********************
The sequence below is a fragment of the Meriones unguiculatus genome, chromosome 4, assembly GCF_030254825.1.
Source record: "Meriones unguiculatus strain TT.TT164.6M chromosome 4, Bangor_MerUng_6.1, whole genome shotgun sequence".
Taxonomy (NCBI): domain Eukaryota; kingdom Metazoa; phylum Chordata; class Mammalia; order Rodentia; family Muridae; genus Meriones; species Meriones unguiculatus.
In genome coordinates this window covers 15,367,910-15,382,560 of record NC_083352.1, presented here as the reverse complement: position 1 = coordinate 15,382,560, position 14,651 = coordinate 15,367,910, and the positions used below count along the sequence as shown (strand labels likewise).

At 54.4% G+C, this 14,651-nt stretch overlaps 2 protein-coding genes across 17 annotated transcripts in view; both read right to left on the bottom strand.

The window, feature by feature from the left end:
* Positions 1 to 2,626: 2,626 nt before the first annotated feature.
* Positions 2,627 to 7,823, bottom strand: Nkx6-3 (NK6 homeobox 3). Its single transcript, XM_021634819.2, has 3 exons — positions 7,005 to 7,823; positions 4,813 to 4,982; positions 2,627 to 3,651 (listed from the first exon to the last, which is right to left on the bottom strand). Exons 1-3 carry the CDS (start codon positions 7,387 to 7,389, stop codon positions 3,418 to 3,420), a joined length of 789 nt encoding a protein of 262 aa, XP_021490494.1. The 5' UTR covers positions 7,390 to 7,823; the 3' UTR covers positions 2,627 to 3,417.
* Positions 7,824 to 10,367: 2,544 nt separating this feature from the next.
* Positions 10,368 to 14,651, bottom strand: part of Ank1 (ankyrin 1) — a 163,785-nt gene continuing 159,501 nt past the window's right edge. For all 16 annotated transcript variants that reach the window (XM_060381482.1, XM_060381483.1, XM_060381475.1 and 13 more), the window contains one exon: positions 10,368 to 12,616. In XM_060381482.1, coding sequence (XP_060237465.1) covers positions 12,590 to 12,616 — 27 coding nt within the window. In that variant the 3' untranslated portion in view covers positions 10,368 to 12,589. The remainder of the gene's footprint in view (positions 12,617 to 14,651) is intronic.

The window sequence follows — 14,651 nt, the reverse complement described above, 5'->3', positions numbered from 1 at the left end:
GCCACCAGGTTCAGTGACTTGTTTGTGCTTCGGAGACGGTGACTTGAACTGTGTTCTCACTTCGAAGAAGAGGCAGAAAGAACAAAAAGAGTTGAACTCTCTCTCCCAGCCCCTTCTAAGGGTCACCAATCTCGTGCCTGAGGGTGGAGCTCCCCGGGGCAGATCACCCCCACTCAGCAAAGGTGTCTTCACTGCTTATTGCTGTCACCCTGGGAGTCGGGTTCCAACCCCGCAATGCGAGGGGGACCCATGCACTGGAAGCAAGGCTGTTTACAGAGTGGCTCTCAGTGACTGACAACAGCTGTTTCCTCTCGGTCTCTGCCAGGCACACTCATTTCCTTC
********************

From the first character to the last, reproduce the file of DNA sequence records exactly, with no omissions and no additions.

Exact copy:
The sequence below is a fragment of the Meriones unguiculatus genome, chromosome 4, assembly GCF_030254825.1.
Source record: "Meriones unguiculatus strain TT.TT164.6M chromosome 4, Bangor_MerUng_6.1, whole genome shotgun sequence".
Taxonomy (NCBI): domain Eukaryota; kingdom Metazoa; phylum Chordata; class Mammalia; order Rodentia; family Muridae; genus Meriones; species Meriones unguiculatus.
In genome coordinates this window covers 15,367,910-15,382,560 of record NC_083352.1, presented here as the reverse complement: position 1 = coordinate 15,382,560, position 14,651 = coordinate 15,367,910, and the positions used below count along the sequence as shown (strand labels likewise).

At 54.4% G+C, this 14,651-nt stretch overlaps 2 protein-coding genes across 17 annotated transcripts in view; both read right to left on the bottom strand.

The window, feature by feature from the left end:
* Positions 1 to 2,626: 2,626 nt before the first annotated feature.
* Positions 2,627 to 7,823, bottom strand: Nkx6-3 (NK6 homeobox 3). Its single transcript, XM_021634819.2, has 3 exons — positions 7,005 to 7,823; positions 4,813 to 4,982; positions 2,627 to 3,651 (listed from the first exon to the last, which is right to left on the bottom strand). Exons 1-3 carry the CDS (start codon positions 7,387 to 7,389, stop codon positions 3,418 to 3,420), a joined length of 789 nt encoding a protein of 262 aa, XP_021490494.1. The 5' UTR covers positions 7,390 to 7,823; the 3' UTR covers positions 2,627 to 3,417.
* Positions 7,824 to 10,367: 2,544 nt separating this feature from the next.
* Positions 10,368 to 14,651, bottom strand: part of Ank1 (ankyrin 1) — a 163,785-nt gene continuing 159,501 nt past the window's right edge. For all 16 annotated transcript variants that reach the window (XM_060381482.1, XM_060381483.1, XM_060381475.1 and 13 more), the window contains one exon: positions 10,368 to 12,616. In XM_060381482.1, coding sequence (XP_060237465.1) covers positions 12,590 to 12,616 — 27 coding nt within the window. In that variant the 3' untranslated portion in view covers positions 10,368 to 12,589. The remainder of the gene's footprint in view (positions 12,617 to 14,651) is intronic.

The window sequence follows — 14,651 nt, the reverse complement described above, 5'->3', positions numbered from 1 at the left end:
GCCACCAGGTTCAGTGACTTGTTTGTGCTTCGGAGACGGTGACTTGAACTGTGTTCTCACTTCGAAGAAGAGGCAGAAAGAACAAAAAGAGTTGAACTCTCTCTCCCAGCCCCTTCTAAGGGTCACCAATCTCGTGCCTGAGGGTGGAGCTCCCCGGGGCAGATCACCCCCACTCAGCAAAGGTGTCTTCACTGCTTATTGCTGTCACCCTGGGAGTCGGGTTCCAACCCCGCAATGCGAGGGGGACCCATGCACTGGAAGCAAGGCTGTTTACAGAGTGGCTCTCAGTGACTGACAACAGCTGTTTCCTCTCGGTCTCTGCCAGGCACACTCATTTCCTTC